Thomas' brain flashed a big red "trouble" before his eyes. He reached into his pocket and pulled out the money his mom gave him for his meals. All the while his mind screamed, besides being a geek, you're a coward! He shoved the money at Crusher and said, "Here, now leave me alone!"

"Thanks, buddy, I'll see you later. Come on, fellas, we got someone to visit." Crusher and his boys walked away laughing.

Thomas opened the door to the school and stepped inside before Crusher could think of anything else to do to him. He didn't know how often Crusher took his money over the past two years, but he knew in his heart once was too many.
"Hi, Mom, is there anything to eat?" Thomas yelled from the front door.

"There're chocolate chip cookies on the counter. Pour yourself a glass of milk. How was school today? Do you like your new teacher?"

Always a thousand questions. I wish Mom wouldn't ask so many. Everything remains the same. "School is fine and so is the teacher. We didn't do much today except receive our new books and find out what we'll be doing all year. Oh, we found out about the rules the school put in place."
Thomas considered telling his mother about Crusher, but couldn't bring his self to do it, so he said: "No, nothing new."

"Mom, can I go over to Andy's after dinner? I want to tell him about school."

"No, you can't. Andy is still running a fever, and Noreen told me today he isn't feeling well at all."

"Please, Mom, you told me I couldn't get the pox since I've already had it."

"Thomas, I said no, and don't ask me again. Get your homework done."

"I need to talk to him about something," Thomas said in his most imploring voice.

 “I'm not too busy now to talk; can I help you with something?"

"No, but thanks, Mom. We want to talk boy stuff. But I do need the lunch money."

Emily stopped what she was doing and walked over and sat down at the table. "Thomas, come and sit with me."

Thomas sat down in his usual chair. "Now tell me what's going on and why do you need lunch money?" his mother asked in a concerned voice.

"Nothin's going on, Mom; I need money because I lost mine. I didn't eat lunch today. When I tried to pay for it this morning, it wasn't in my pocket. I must have lost it on the way to school."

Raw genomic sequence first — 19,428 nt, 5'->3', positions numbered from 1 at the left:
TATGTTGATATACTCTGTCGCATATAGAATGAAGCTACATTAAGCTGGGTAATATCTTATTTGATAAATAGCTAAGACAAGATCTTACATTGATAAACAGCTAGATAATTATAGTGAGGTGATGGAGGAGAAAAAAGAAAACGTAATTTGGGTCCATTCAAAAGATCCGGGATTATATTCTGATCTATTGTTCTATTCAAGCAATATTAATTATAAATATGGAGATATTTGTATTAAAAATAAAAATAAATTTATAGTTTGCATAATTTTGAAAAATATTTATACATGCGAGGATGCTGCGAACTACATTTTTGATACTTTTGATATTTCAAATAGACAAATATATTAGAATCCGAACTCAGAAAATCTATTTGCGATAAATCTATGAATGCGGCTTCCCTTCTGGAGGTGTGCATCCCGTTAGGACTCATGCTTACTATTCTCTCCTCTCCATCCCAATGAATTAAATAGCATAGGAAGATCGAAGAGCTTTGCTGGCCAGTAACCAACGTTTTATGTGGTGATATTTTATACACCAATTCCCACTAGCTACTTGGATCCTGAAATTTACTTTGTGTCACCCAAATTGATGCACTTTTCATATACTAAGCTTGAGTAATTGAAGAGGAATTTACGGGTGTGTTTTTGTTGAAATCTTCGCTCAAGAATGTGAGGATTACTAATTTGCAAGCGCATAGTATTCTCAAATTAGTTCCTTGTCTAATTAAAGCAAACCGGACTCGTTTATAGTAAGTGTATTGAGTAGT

"You are careful with your money, but I remember a few times you lost your lunch money last school year. You need to learn to be more careful. I'll give it to you in the morning before you leave for school and don't lose it."

"I won't, Mom. Thanks, and I'm sorry. I'm going to do my homework now. Are you sure I can't go to Andy's house?"
A mischievous grin spread across his face as his mother drew back to throw the dishcloth at him. He made a mad dash for the door ducking the wet rag flying towards him.

His mother smiled as she put her arm down from the throw. She realized Thomas volunteered to do his homework without being told for two hours to do it. "Something is going on for sure," speaking out loud as if someone else were in the kitchen.



Bullying is a nationwide and possibly a worldwide epidemic in schools among male and females. This book is appropriate for ages 10 and above to help them understand and learn ways to deal with bullying. Please feel free to make any suggestions. I want this short book to be a learning tool as well as a fictional story to enjoy.
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© Copyright 2019. Shirley McLain All rights reserved.
Shirley McLain has granted, its affiliates and its syndicates non-exclusive rights to display this work.